The narrator, a childhood friend of Roderick's, finds his comrade in deep trouble, afflicted by his own collapsing cosmos. His senses have already become morbidly acute. From the narrator we learn that Roderick resides in a shadowy realm, eerily aware of his plight. Roderick's unconscious mind would like to relieve him of the strain of carrying on in the flesh, yet there is little the narrator can do but stand back and witness the unfurling of an inevitable process.
As long as Roderick's mortal side lives, his palace remains standing because the "House of Usher is, in allegorical fact, the physical body of Roderick Usher, and its dim interior is, in fact, Roderick Usher's visionary mind." (Wilbur 107) His twin sister Madeline, the only other surviving Usher, is ill, and will soon die. While she lives, Roderick must remain in his mortal shell, for Madeline represents not so much a character in the story as a symbol of the last vestige of electrical, repulsive energy which keeps the body and soul of Roderick and his palace in a differentiated state. Roderick knows that when she dies, he can unburden himself of his body, rejoining a more primitive state, nearer to the Unity for which he rages. Finally, he performs a premature burial of his twin sister, oddly aware that she might not be "entirely" dead. She had long suffered from catalepsy, and, Roderick is destined to battle what he had previously called "the grim phantasm, FEAR." Like the narrator of "The Premature Burial," who, too, feared that he might himself suffer interment while catatonic, Roderick, in a creepy empathy heightened by his close kinship with Madeline, and frenzied by a rampaging storm, listens to Madeleine's escape from the vault and footfall upon the stairs. As the narrator reads a tale of Ethelred's conquest of a dragon, she returns to take Roderick with her to the darkest space of his mind. Madeline's return from the tomb and his attendant depiction of the storm, his pacing of Roderick's descent into the maelstrom of his own fear, may be Poe's finest moments of horror.
The narrator escapes the house so that he may later recount his experience. Most electrifying is his description:
From that chamber and from that mansion, I fled aghast. The storm was still abroad in all its wrath as I found myself crossing the old causeway. Suddenly there shot along the path a wild light, and I turned to see whence a gleam so unusual could have issued; for the vast house and its shadows were alone behind me. The radiance was that of the full, setting, and blood-red moon which now shone vividly through that once barely-discernable fissure of which I have before spoken as extending from the roof of the building, in a zigzag direction, to the base. While I gazed, the fissure rapidly widened--there came a fierce breath of the whirlwind--the entire orb of the satellite burst at once upon my sight--my brain reeled as I saw the mighty walls rushing asunder--there was a long tumultuous shouting sound like the voice of a thousand waters--and the deep and dank tarn at my feet closed sullenly and silently over the fragments of the "HOUSE OF USHER." (Poe 245)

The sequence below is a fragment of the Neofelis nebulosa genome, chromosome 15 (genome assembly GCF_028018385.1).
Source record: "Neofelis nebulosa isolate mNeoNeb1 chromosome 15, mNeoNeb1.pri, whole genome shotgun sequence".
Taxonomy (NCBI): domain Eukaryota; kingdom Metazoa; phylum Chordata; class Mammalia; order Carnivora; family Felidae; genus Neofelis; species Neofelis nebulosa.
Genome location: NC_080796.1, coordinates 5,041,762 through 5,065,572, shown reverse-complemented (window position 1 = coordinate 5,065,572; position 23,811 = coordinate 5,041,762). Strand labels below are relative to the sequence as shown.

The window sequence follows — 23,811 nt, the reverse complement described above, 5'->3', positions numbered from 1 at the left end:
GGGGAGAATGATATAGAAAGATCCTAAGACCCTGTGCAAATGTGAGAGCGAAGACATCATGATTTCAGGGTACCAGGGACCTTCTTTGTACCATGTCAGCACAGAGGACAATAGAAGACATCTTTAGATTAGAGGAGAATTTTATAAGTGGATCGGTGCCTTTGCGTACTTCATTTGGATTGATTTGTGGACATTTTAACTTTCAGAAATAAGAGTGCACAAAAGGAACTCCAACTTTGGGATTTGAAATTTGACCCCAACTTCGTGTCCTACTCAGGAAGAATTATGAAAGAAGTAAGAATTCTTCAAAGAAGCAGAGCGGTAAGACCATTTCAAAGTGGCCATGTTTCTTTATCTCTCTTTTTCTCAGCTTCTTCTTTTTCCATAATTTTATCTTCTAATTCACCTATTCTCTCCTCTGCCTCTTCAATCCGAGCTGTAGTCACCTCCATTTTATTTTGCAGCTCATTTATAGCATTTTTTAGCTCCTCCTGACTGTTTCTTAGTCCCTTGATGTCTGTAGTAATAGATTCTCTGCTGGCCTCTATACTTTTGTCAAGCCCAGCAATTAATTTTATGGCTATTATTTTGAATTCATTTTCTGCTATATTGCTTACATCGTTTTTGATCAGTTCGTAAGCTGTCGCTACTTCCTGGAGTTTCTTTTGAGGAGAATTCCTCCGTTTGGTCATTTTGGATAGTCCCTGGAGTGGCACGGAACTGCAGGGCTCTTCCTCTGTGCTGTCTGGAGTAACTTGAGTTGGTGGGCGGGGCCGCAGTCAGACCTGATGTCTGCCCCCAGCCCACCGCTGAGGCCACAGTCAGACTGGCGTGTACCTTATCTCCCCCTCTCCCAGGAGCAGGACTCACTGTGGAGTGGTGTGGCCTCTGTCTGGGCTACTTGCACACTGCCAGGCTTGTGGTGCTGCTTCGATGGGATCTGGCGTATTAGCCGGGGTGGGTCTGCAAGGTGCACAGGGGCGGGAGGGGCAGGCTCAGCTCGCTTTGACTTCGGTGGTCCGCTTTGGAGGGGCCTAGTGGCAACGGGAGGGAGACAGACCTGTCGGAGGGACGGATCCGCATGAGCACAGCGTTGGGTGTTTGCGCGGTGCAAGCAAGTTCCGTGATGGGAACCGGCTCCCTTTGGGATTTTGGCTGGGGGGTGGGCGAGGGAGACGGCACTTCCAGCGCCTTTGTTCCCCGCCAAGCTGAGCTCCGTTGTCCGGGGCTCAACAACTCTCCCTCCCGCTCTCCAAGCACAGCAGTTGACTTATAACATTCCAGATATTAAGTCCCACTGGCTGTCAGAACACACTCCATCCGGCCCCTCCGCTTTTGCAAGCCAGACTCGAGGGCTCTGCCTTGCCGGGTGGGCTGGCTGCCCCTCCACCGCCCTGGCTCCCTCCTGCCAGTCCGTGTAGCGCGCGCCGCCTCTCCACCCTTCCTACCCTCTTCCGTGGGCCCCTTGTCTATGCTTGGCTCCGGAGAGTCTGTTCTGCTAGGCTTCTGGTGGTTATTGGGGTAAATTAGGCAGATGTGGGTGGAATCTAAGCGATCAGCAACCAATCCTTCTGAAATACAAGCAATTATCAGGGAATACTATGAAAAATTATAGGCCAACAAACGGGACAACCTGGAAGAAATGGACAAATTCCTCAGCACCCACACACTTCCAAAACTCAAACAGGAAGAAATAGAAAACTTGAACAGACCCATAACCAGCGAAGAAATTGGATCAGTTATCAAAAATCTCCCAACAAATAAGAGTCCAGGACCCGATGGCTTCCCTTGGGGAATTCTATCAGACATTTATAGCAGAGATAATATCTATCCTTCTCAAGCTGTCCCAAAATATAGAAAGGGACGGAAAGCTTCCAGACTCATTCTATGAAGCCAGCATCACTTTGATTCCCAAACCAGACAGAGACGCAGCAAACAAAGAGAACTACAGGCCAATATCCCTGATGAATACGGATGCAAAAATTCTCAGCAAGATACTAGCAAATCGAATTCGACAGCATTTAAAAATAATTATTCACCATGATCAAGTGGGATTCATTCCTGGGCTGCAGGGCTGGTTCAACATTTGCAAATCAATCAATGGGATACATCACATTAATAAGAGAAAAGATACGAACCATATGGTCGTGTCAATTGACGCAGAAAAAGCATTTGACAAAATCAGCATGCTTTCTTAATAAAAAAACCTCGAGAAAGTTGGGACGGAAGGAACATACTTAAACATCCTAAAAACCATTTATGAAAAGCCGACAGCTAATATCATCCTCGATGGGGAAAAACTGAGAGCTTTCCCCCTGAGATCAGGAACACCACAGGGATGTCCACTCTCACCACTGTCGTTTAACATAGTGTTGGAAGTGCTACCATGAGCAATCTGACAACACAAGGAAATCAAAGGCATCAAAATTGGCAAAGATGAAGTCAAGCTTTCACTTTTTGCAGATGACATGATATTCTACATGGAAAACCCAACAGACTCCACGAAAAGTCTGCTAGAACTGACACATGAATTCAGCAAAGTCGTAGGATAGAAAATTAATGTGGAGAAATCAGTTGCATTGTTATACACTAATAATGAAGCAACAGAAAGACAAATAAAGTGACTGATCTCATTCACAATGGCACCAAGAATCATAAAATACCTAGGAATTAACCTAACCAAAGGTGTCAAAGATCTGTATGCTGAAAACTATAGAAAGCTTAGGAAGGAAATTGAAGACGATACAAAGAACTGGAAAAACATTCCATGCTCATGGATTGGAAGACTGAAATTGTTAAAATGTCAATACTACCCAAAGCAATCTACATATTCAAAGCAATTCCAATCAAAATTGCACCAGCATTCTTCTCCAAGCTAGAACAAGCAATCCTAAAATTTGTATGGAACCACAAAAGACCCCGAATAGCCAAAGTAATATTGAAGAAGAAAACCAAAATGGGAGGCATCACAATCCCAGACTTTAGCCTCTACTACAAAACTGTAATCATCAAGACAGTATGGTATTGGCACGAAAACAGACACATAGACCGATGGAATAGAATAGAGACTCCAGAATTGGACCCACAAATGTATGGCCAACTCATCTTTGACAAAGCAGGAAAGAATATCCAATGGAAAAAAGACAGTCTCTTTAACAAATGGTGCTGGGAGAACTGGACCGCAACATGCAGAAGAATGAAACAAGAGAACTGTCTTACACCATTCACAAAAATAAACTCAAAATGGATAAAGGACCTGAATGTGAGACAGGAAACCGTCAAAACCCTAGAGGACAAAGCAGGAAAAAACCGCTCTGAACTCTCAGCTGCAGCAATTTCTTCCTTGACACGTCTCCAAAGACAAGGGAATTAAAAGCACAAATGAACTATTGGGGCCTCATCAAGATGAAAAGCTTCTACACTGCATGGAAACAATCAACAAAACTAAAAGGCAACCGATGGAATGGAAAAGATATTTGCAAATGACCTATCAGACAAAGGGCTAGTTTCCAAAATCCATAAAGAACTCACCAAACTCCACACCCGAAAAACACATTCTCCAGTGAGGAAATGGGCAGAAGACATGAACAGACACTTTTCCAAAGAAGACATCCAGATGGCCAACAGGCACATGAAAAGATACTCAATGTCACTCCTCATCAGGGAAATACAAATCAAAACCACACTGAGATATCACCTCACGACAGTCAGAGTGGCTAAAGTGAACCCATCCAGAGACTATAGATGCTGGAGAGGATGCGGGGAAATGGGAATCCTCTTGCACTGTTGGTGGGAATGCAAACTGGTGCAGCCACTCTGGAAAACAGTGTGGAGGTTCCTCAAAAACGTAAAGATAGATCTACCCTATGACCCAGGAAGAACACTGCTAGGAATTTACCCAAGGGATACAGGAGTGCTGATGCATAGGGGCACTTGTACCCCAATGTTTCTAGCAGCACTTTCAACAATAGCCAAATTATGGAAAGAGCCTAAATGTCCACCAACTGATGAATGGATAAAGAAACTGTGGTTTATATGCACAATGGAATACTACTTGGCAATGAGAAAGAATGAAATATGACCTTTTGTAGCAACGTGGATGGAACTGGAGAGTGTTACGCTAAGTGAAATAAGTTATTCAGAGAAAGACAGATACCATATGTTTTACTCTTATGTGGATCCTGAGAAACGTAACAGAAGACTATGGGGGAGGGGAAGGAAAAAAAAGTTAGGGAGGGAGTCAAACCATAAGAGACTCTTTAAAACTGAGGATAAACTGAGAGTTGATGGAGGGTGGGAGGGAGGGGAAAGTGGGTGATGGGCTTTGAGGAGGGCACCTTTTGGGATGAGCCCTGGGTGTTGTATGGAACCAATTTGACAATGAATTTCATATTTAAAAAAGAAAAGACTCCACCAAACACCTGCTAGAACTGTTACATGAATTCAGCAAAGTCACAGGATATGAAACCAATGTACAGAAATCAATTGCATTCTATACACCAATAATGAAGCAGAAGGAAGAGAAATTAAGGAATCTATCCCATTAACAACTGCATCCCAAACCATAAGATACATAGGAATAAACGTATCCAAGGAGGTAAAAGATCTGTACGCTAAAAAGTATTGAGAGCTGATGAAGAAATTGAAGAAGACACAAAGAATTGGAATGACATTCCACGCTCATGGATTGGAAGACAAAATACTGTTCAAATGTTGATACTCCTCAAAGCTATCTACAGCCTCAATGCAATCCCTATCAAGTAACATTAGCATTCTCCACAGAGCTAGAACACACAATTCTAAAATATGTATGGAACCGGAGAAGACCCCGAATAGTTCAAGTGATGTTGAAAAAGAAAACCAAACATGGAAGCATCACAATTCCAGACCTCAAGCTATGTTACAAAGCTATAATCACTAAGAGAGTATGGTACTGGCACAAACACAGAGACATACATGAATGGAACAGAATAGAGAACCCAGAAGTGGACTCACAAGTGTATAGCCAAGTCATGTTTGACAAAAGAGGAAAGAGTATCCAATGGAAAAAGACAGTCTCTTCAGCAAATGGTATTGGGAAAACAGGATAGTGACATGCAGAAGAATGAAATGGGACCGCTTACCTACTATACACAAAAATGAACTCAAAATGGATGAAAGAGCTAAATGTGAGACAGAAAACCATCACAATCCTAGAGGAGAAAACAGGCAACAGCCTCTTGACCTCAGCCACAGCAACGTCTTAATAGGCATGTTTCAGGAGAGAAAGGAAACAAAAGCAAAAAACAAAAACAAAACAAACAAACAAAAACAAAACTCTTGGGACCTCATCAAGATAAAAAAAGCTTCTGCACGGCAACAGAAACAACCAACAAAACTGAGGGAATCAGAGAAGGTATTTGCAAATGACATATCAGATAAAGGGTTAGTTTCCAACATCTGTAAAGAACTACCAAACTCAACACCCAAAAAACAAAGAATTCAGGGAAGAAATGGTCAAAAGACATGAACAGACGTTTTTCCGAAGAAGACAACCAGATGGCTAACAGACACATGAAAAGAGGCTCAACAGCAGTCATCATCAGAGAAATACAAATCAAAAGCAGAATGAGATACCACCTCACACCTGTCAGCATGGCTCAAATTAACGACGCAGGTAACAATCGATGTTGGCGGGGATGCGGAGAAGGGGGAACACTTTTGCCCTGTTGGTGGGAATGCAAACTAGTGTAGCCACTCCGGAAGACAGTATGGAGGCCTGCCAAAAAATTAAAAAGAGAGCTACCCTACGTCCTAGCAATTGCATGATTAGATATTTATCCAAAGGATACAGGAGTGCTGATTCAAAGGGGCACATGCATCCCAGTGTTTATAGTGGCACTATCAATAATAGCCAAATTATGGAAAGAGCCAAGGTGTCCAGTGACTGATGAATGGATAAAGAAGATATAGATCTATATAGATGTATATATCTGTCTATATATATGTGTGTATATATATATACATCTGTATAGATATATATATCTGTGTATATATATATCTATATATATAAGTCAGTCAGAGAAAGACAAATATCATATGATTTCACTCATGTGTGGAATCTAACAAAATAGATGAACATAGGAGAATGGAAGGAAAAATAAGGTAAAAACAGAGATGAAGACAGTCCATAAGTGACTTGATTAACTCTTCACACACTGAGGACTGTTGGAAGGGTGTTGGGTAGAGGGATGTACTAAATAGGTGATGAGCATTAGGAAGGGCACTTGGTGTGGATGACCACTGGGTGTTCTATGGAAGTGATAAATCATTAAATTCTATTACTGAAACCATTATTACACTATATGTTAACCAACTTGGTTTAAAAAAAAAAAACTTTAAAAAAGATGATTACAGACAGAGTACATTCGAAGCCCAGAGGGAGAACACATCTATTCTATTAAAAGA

Even with its computer-enhanced special effects, Hollywood pales before an imagination ignited by the scene Poe strums into the minds of his readers in the conclusion of "The Fall of the House of Usher." All elements come crashing inward, consummating yet another dance in a cycle of dances, a cycle which itself constitutes the "Spirit Divine."
The dissolutionary tendencies of the visionary Roderick mirror the reclaiming of matter by God in His collapse sequence; likewise, Roderick's darkened artistry reflects a perversity of Mind. His entire life illustrates how a person may be born into a perverse cycle over which he can exercise little control. Poe likely identified heavily with Roderick. Like Roderick's, Poe's universe did seem to collapse about him. The blood-red moon shining through the ever-widening fissure of his mind suggests once again that other Red Death, the consumption that badged the kerchiefs of his lost mother. If there be any truth to the postulate that a person creates his own reality, then perplexing questions arise, begging answers. Poe's heroes create their own ruinations, but do they will to do otherwise? Do his sufferers really have any choice? Extending this, did Poe believe that he could entertain any hope of escaping the "fierce breath of the whirlwind," the dissolutionary forces which drove him to the abyss?
VII. Conclusion: The Creation of "The Other"
The best answer, for me, resides in the divided natures of many of Poe's characters. Many possess an oppressive judging half, which foils their ability to control their realities. The judging half causes these protagonists, and also Poe himself, to operate in a cosmos where they can exercise little control; for their contrapuntal wills are whirled into psychic collision with their own duality. Their wills become, finally, subordinate to the will of God, and only in God's unity can they find release from their conflicting natures. As we shall see in my next essay, Poe's characters often wage psychological warfare within their minds, and usually, they lose the wars. For now, though, we shall leave Roderick Usher, Poe's prototypical victim, now a corpse among the rubble which had been his domain, now settling to the depths of the tarn.
Asselineau, Roger. "Edgar Allan Poe." Pamplets on American Writers,
Minneapolis: University of Minnesota Press, 1970.
Beebe, Maurice. "The Universe of Roderick Usher." Poe, Robert Regen, ed.,
Englewood Cliffs, New Jersey: Prentice-Hall, Inc. 1967.
Hoffman, Daniel. Poe Poe Poe Poe Poe Poe Poe. Garden City, N.Y.: Doubleday and Co., Inc., 1972.
Poe, Edgar Allan. The Complete Works of Edgar Allan Poe. Eureka. James A. Harrison, ed., New York: Thomas Y. Cromwell and Co., 1902.
Poe, Edgar Allan. Complete Stories and Poems of Edgar Allan Poe. Garden City, N.Y.: Doubleday and Co., Inc. 1966.
Wilbur, Richard. "The House of Poe." Poe, Robert Regen, ed., Englewood Cliffs, New Jersey: Prentice-Hall, Inc. 1967.